Another question that has come up is whether or not to finish the lower walls with 4×8 sheets of thicker 1/2″ plywood; versus the 4×4 sheets of 1/4″ try-ply we used at the top. We used the 4×4 sheets at the top because they were lighter and easier to attach. Near the bottom, it’ll go faster if we use 4×8 sheets. Plus 1/2″ will feel sturdier than 1/4″.
The question we have come up against is do we want to purchase 4×8 sheets that are smooth sanded hardwood zero-formaldehyde & soy-glued AT $39.99 EACH? It’ll be more convenient but more than twice as expensive as the equivalent amount of tri-ply paneling.
Happy New Year’s, y’all! Everything was closed. Plumbing planning continued. The image at the top is Brian’s supply plumbing plan created over a picture of the plumbing wall.
We have decided (and confirmed with code precedent) that we will/can run the plumbing vent alongside our interior wall and out an endcap despite the lack of UPC 2012 support.
We decided yes to an outdoor faucet and added the materials needed to our next shopping list. We also decided that we do not want poop smell in the house and need to work out our fan exhaust system. Lastly, we are going to continue with the 4×4 paneling all the way down the walls except for the bathroom, where we will use 4×8 sheets of ‘Purebond’ plywood. With 4×8 sheets we won’t have to add additional horizontal blocking at the seams every 4 vertical feet.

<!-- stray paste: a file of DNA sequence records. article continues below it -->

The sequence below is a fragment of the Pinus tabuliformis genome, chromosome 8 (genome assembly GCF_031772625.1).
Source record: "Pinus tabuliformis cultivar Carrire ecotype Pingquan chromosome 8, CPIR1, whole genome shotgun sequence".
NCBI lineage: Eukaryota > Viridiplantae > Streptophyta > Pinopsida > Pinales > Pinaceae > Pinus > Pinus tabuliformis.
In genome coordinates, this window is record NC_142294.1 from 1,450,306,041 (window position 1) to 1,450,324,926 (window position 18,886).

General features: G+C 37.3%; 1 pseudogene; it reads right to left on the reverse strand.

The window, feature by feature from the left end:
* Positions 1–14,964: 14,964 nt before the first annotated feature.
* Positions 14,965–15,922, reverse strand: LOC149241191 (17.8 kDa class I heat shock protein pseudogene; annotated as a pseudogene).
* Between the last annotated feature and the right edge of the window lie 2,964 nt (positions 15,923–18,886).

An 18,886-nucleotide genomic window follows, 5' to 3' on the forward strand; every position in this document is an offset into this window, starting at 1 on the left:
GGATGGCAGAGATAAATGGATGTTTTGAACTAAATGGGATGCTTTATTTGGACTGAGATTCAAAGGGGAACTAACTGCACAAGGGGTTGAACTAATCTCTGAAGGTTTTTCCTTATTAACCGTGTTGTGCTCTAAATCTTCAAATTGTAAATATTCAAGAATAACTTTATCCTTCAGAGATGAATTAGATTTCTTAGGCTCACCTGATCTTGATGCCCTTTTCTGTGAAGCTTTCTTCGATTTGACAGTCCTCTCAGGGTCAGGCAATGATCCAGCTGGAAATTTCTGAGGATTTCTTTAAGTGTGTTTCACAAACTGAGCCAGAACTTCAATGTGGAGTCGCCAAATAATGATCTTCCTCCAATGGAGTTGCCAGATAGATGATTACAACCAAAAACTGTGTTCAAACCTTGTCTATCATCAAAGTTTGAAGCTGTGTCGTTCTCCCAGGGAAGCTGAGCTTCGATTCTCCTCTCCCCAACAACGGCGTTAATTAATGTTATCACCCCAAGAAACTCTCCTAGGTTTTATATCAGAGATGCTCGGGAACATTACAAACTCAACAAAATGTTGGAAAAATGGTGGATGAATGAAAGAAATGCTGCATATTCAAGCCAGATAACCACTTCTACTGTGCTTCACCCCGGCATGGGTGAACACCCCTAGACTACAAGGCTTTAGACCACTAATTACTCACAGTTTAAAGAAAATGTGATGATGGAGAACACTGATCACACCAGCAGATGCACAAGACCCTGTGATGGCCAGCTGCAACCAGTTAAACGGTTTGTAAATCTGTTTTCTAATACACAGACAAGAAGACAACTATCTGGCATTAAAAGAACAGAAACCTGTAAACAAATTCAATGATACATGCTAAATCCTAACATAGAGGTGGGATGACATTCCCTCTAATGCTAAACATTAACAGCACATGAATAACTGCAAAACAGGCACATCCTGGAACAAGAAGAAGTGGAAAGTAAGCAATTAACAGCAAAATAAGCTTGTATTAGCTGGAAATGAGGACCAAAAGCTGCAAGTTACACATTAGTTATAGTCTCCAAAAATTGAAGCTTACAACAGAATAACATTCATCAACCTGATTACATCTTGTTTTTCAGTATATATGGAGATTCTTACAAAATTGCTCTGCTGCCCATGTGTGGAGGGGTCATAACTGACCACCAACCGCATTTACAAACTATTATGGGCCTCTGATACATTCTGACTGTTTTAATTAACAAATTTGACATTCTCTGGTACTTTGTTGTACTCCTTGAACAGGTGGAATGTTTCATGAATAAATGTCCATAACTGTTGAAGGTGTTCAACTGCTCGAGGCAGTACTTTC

Very little time due to after-work shopping and declining sunlight. We prepped to run fencing for our one hour of light and had an unexpected visitor right as we were leaving to hike the hill. It was another case of someone who was familiar with our project and wanted a tour, to ask questions, etc. After ten minutes, we insisted we really had to get to work and took to the hill.
Forty-ish minutes of fencing and then the day was gone. This may sound crazy, but fencing is FUN!
We woke early and hit the road to Tucson. We had to make some purchases for the business and pick up a few more PEX fittings from Home Depot. While we were there, we ate the most delightful salmon sashimi either of us had ever had.
Unfortunately, we did not get home until 8:15pm so no house work accomplished. It was a slow week in terms of progress but we did make a lot of decisions and also conducted a lot of research.